Grimm, Jacob and Wilhelm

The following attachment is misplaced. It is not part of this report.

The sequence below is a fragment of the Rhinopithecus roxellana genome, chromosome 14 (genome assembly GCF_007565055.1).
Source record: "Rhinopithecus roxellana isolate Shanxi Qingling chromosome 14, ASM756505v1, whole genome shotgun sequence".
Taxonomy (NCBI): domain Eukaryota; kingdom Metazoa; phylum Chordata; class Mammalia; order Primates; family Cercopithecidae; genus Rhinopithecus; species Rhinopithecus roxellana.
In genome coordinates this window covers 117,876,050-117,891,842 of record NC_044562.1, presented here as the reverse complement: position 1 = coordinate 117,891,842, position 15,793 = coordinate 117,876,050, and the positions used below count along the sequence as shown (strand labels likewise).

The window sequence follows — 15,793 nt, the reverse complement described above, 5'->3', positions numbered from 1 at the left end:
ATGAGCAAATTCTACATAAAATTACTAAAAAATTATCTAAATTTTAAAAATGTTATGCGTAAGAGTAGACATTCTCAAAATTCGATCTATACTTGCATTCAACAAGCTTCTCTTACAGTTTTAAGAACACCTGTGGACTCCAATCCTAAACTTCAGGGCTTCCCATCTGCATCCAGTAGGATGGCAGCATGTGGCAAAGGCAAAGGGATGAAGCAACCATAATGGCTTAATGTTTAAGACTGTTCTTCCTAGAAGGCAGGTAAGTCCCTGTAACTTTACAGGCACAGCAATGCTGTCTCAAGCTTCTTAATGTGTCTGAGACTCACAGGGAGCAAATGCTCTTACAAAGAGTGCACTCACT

Unlike nations such as France and Spain, where a central power was responsible for the diffusion of a common language, in Germany, which in Goethe’s era was divided into three hundred principalities and did not achieve state unification until the late date of 1871, it was the intellectuals who proposed the creation of a language that would allow mutual understanding between the people, who, nowadays continue to speak languages as different from each other as French and Italian. Germans call them ‘dialects’, and instead of calling the language that unifies them ‘German’, they call it ‘High German’ (Hochdeutsch), which could also be translated as ‘Cultured German’. By definition, it is the language of theatre and press, the one taught in schools, and the one used by writers and scientists, and which does not have to be identical to the one Germans speak at home. The conception of High German is seen as one of the miracles of human history (if by ‘miracle’ we mean the imposition of something by force of reason and not by the dialogue of weapons). Generations of intellectuals consciously contributed to this miracle. Conscious was also the effort to defeat the ominous French cultural subordination. To provide a well-known example: the work of Carl Friedrich Gauss was framed by the desire to create a German science —in this case, German mathematics, physics, and astronomy— that would not be subordinated to the French.